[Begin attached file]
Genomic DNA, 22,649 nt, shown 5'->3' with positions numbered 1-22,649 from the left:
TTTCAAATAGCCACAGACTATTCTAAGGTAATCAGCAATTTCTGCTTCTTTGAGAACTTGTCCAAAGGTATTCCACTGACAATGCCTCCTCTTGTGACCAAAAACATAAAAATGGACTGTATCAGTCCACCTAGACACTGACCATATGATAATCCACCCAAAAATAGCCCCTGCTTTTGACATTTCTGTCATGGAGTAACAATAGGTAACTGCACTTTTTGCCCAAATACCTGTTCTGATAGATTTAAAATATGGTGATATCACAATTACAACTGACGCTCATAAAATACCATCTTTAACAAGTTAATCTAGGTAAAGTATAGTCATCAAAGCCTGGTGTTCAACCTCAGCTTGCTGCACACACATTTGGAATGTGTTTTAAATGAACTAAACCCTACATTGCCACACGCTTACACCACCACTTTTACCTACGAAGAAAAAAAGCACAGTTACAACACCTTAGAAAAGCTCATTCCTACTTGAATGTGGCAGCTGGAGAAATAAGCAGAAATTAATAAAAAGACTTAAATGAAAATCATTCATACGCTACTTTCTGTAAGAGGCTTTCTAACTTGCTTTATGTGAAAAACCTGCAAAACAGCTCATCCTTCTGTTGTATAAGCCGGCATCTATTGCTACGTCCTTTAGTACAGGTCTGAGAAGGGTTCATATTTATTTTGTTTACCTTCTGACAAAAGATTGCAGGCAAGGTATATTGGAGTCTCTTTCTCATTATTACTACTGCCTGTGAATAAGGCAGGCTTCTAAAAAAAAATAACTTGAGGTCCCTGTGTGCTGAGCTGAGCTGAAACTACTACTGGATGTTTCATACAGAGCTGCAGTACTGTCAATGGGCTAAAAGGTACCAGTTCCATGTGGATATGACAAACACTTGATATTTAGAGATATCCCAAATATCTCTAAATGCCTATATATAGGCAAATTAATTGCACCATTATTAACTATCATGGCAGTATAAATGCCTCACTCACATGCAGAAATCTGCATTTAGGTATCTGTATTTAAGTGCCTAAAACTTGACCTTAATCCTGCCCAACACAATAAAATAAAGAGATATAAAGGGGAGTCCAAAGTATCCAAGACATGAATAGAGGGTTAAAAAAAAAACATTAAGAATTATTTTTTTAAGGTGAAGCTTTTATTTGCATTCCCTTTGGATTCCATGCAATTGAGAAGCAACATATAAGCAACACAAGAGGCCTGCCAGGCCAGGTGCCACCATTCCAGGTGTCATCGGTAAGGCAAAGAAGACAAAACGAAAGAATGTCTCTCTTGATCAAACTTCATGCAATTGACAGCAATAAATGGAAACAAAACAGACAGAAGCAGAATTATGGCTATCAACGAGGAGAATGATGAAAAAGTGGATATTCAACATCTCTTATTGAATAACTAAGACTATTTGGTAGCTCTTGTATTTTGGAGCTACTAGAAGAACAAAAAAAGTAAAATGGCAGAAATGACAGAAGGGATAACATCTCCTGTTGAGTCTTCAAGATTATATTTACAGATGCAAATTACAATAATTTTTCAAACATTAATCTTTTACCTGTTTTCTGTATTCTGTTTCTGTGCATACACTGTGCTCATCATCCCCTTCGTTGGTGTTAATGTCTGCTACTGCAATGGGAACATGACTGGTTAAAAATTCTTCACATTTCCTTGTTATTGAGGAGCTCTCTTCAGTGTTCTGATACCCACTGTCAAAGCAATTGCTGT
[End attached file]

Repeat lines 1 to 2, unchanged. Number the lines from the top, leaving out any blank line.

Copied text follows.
Genomic DNA, 22,649 nt, shown 5'->3' with positions numbered 1-22,649 from the left:
TTTCAAATAGCCACAGACTATTCTAAGGTAATCAGCAATTTCTGCTTCTTTGAGAACTTGTCCAAAGGTATTCCACTGACAATGCCTCCTCTTGTGACCAAAAACATAAAAATGGACTGTATCAGTCCACCTAGACACTGACCATATGATAATCCACCCAAAAATAGCCCCTGCTTTTGACATTTCTGTCATGGAGTAACAATAGGTAACTGCACTTTTTGCCCAAATACCTGTTCTGATAGATTTAAAATATGGTGATATCACAATTACAACTGACGCTCATAAAATACCATCTTTAACAAGTTAATCTAGGTAAAGTATAGTCATCAAAGCCTGGTGTTCAACCTCAGCTTGCTGCACACACATTTGGAATGTGTTTTAAATGAACTAAACCCTACATTGCCACACGCTTACACCACCACTTTTACCTACGAAGAAAAAAAGCACAGTTACAACACCTTAGAAAAGCTCATTCCTACTTGAATGTGGCAGCTGGAGAAATAAGCAGAAATTAATAAAAAGACTTAAATGAAAATCATTCATACGCTACTTTCTGTAAGAGGCTTTCTAACTTGCTTTATGTGAAAAACCTGCAAAACAGCTCATCCTTCTGTTGTATAAGCCGGCATCTATTGCTACGTCCTTTAGTACAGGTCTGAGAAGGGTTCATATTTATTTTGTTTACCTTCTGACAAAAGATTGCAGGCAAGGTATATTGGAGTCTCTTTCTCATTATTACTACTGCCTGTGAATAAGGCAGGCTTCTAAAAAAAAATAACTTGAGGTCCCTGTGTGCTGAGCTGAGCTGAAACTACTACTGGATGTTTCATACAGAGCTGCAGTACTGTCAATGGGCTAAAAGGTACCAGTTCCATGTGGATATGACAAACACTTGATATTTAGAGATATCCCAAATATCTCTAAATGCCTATATATAGGCAAATTAATTGCACCATTATTAACTATCATGGCAGTATAAATGCCTCACTCACATGCAGAAATCTGCATTTAGGTATCTGTATTTAAGTGCCTAAAACTTGACCTTAATCCTGCCCAACACAATAAAATAAAGAGATATAAAGGGGAGTCCAAAGTATCCAAGACATGAATAGAGGGTTAAAAAAAAAACATTAAGAATTATTTTTTTAAGGTGAAGCTTTTATTTGCATTCCCTTTGGATTCCATGCAATTGAGAAGCAACATATAAGCAACACAAGAGGCCTGCCAGGCCAGGTGCCACCATTCCAGGTGTCATCGGTAAGGCAAAGAAGACAAAACGAAAGAATGTCTCTCTTGATCAAACTTCATGCAATTGACAGCAATAAATGGAAACAAAACAGACAGAAGCAGAATTATGGCTATCAACGAGGAGAATGATGAAAAAGTGGATATTCAACATCTCTTATTGAATAACTAAGACTATTTGGTAGCTCTTGTATTTTGGAGCTACTAGAAGAACAAAAAAAGTAAAATGGCAGAAATGACAGAAGGGATAACATCTCCTGTTGAGTCTTCAAGATTATATTTACAGATGCAAATTACAATAATTTTTCAAACATTAATCTTTTACCTGTTTTCTGTATTCTGTTTCTGTGCATACACTGTGCTCATCATCCCCTTCGTTGGTGTTAATGTCTGCTACTGCAATGGGAACATGACTGGTTAAAAATTCTTCACATTTCCTTGTTATTGAGGAGCTCTCTTCAGTGTTCTGATACCCACTGTCAAAGCAATTGCTGT